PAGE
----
Man’s distinguishing characteristic is that he bears the image of God. This natural image illustrates six distinct ways in which man differs from Earth’s other creatures. Human beings possess spiritual, personal, self-conscious, and rational components. Similar to God they are volitional, relational, immortal, and powerful—unlike any other creatures.
— Kenneth Richard Samples, from A World of Difference, kindle location 1941
One consequence of [Carl] Sagan’s religion of the cosmos was that he was actively committed to the cause of animal rights. And quite logically so. For if humans evolved from beasts, there can be no intrinsic difference between them. It would be just as cruel and immoral to kill a cow as to murder a person. “In my writings,” Sagan said in a Parade magazine article, “I have tried to show how closely related we are to other animals, how cruel it is to gratuitously inflict pain on them.” As a result, he was adamantly opposed to using animals for medical research. For if animals have the same value as humans, how can we justify expending their lives to save humans. Continue reading
Plants exist for [the sake of animals] and the other animals for the sake of man … nature has made all the animals for the sake of man.
— Aristotle, quoted in Six Modern Myths About Christianity & Western Civilization by Philip Sampson, p. 73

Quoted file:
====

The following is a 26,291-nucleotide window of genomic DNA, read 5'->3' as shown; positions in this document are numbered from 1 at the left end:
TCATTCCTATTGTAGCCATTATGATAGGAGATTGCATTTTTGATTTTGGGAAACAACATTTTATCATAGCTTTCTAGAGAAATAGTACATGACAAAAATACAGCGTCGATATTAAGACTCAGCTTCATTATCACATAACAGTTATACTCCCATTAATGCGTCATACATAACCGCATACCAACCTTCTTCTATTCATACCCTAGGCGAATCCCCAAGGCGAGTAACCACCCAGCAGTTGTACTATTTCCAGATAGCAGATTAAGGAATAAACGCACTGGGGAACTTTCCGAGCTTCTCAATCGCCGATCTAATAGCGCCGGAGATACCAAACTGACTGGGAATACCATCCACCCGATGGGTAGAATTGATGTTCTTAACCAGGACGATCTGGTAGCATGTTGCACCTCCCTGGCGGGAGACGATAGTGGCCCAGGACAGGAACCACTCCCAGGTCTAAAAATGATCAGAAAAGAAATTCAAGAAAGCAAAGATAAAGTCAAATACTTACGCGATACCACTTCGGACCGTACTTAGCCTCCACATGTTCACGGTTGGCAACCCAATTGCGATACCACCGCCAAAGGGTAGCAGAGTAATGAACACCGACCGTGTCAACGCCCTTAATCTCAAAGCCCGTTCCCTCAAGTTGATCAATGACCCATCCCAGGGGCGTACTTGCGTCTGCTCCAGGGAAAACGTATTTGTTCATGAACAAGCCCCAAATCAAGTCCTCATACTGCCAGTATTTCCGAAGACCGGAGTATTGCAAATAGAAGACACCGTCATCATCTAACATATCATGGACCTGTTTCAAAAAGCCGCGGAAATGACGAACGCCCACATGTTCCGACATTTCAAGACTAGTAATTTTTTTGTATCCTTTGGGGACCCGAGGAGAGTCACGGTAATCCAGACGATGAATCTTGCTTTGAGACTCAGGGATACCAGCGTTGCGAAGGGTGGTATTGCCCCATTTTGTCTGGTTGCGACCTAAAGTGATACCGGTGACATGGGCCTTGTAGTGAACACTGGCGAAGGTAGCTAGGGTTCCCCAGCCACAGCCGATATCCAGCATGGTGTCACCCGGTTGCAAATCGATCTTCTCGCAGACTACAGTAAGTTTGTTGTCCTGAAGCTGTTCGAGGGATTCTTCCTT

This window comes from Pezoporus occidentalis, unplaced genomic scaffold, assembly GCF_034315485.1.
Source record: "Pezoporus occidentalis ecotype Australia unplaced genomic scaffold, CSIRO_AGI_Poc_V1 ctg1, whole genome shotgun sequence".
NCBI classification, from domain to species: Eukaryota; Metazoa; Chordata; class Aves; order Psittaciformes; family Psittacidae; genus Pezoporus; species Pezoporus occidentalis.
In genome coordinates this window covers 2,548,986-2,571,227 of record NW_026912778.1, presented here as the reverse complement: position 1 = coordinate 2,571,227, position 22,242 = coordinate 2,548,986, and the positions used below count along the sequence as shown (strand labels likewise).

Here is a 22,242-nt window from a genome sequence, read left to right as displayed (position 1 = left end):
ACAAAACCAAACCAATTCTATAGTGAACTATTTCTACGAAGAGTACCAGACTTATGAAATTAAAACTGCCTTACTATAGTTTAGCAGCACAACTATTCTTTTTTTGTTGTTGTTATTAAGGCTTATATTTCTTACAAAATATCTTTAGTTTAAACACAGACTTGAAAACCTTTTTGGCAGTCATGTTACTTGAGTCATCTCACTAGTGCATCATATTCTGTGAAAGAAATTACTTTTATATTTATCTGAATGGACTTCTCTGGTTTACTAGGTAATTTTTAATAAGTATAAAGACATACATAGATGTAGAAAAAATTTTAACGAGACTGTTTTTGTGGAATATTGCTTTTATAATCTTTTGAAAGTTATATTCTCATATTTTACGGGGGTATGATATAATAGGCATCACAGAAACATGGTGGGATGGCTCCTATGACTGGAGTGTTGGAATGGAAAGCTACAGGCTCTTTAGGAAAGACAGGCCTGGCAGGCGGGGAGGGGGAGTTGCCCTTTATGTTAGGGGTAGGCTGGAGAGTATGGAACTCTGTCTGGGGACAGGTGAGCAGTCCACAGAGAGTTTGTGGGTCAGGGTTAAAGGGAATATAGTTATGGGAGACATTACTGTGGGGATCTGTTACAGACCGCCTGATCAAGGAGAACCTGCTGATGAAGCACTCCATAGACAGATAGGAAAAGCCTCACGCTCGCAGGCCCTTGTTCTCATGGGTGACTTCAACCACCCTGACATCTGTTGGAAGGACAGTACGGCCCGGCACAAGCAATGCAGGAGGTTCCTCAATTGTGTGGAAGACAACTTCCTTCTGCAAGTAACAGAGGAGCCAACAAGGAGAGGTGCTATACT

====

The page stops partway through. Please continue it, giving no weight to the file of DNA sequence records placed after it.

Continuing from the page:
… having been made in God’s image, humans are markedly distinct from animals. As we’ve briefly noted, animals do have souls that animate and direct their bodies; in Genesis 1:24, 2:19, and elsewhere, animals are also called living creatures/beings (nephesh); still, their soulish capacities are diminished where it really counts: they don’t have intrinsic dignity, the capacity to relate to God, to make free choices (they simply act according to instinct and environment), to be morally responsible agents, to think self-consciously (thinking about their own thinking), to pursue truth rather than just survive.
— Paul Copan, from Loving Wisdom, kindle location 2512
… is sentience enough to confer rights upon them (animals)? It’s hard to see how. Animals lack the necessary capacities for a morally and spiritually significant life: Continue reading
The doctrine that “nature made the animals for man to do with as he wishes” is Greek, not biblical, and was more prominent in the language of the Enlightenment than in that of the Reformation.
— Philip Sampson, from Six Modern Myths About Christianity & Western Civilization, p. 90